The idea of moulding a 10 year old for the NBA seems ridiculous to me. Thinking back to when I was 10 years old I wanted to be an interior designer, teacher, fashion designer, model, business woman (so I could wear fancy suits) and a garbage woman (because no women did that in my small town and I thought I should be a trailblazer). These were my thought processes in the span of a week! Let’s be honest here these are children!!! Thinking back most of the boys in my class wanted to be professional athletes of some sort because dreaming big is part of being young. It is an amazing amount of pressure to put on a young athlete who is not even allowed to stay home alone, probably wants to eat junk food all day because it tastes good and has to be reminded to brush their teeth on a continual basis. Plus it doesn’t take into consideration any jump in ability, growth spurts, injury, body development or even an interest in the sport long term which will happen as they mature. No 10 or 11 year old has the capacity to be mentally tough enough to deal with the situation and it seems that parents with stars in their eyes don’t either. Is seeing their young child on the cover of Sports Illustrated for Kids all that matters?
The concern should be for the long term development of the person and ensuring they have a strong foundation to stand on in whatever path in life they choose. Michael Jordan often makes the comment to let your children develop the love of the came first and I tend to agree. Do corporations start trolling the playground for their next CEO? It seems ridiculous when you compare this same concept to that of the corporate world. They wouldn't be interested in succession planning to that degree because their are far too many unknown factors involved.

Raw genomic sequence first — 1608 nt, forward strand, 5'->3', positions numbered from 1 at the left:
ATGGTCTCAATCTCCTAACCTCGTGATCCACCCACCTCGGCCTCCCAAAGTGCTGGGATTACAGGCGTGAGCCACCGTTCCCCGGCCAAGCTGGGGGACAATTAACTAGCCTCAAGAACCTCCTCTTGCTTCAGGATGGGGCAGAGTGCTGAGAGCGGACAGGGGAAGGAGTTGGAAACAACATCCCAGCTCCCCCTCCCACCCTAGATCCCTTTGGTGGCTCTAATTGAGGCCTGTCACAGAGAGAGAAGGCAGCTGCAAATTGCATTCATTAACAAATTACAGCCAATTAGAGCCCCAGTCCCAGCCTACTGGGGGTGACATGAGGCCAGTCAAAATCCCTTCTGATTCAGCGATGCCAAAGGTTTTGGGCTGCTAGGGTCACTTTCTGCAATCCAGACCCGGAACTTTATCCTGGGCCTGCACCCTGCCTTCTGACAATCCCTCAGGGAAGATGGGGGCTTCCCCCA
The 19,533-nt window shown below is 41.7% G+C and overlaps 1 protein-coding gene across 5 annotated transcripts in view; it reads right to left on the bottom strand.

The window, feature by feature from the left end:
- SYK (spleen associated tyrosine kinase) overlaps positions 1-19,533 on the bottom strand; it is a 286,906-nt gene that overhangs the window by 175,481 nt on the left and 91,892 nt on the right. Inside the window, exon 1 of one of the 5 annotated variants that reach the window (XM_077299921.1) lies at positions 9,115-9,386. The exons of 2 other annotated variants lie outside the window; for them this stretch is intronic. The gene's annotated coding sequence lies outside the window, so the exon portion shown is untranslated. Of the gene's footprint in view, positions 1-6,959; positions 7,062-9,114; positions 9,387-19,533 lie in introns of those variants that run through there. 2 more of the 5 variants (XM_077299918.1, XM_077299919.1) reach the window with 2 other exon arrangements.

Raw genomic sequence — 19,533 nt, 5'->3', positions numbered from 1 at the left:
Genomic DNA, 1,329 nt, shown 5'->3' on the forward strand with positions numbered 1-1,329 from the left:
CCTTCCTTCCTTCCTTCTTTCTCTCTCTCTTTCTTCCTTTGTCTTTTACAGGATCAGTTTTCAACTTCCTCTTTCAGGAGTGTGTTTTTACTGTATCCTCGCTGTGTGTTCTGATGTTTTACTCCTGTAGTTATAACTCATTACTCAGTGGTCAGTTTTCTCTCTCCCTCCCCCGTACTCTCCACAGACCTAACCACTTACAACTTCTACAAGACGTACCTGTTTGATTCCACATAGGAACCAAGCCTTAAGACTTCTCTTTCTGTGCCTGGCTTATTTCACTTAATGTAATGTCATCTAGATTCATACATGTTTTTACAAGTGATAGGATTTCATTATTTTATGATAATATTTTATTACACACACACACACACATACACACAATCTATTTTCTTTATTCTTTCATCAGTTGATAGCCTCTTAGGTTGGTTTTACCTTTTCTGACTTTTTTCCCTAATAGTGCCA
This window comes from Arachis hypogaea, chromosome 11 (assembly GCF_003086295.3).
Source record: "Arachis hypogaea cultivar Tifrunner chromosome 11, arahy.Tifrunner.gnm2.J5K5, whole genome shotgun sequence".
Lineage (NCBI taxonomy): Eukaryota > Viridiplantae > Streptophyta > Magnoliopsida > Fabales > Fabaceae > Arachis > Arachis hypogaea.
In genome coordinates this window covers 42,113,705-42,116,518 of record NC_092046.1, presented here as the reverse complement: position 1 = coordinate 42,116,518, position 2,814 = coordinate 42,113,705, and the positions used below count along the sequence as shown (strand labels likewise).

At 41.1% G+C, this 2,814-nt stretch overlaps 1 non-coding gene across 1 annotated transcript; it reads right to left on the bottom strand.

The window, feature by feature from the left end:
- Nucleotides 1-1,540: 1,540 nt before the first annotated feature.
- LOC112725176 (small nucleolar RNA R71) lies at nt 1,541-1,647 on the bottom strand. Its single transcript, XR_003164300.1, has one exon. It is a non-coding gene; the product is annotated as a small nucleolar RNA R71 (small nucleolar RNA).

Some of the most successful coaches in the world stress the importance of basketball fundamentals (dribbling, passing, shooting, and defence) at this young age. If individual play is put first, in my opinion, it ruins the game because growth becomes stunted. Some of the greatest lessons in sports come from losing. Not being successful teaches humility, sportsmanship and hard work to strive for excellence. If excellence comes without struggle it is similar to what happens when a baby chick is helped out of it shell in that it becomes weak and dies.
Personally, some of my most memorable moments in basketball have nothing to do with the score board or getting a win. They have to do with mastering something difficult my coach was teaching me and using it in the next game. Overcoming an injury and getting back to playing at a better level than when I left. The point is to be your best and to strive to reach your goals but no one puts on their resume when they won the Championship for 10 year olds and were sponsored by a shoe company. The lessons have to be much bigger than just winning and the brand on your shoes.
Before he passed, John Wooden, former coach of the UCLA Bruins, used to talk a lot about how style over substance was risky because fundamentals need to always come first. He was also a man that wouldn’t compromise himself. I remember reading one of his books on leadership and he talked about how many times he was offered sponsorships. He mentioned that he always refused them because he wanted to be accountable to himself and make decisions based on what he thought was right. I don't think that all sponsorships are wrong because their are some very worthy companies that have a great message. There is a big difference between an adult making a decision based on their long developed principles and a child choosing which shoe company to play for at 10. I think we need to let these players be kids first until they are old enough to know what makes sense for them personally.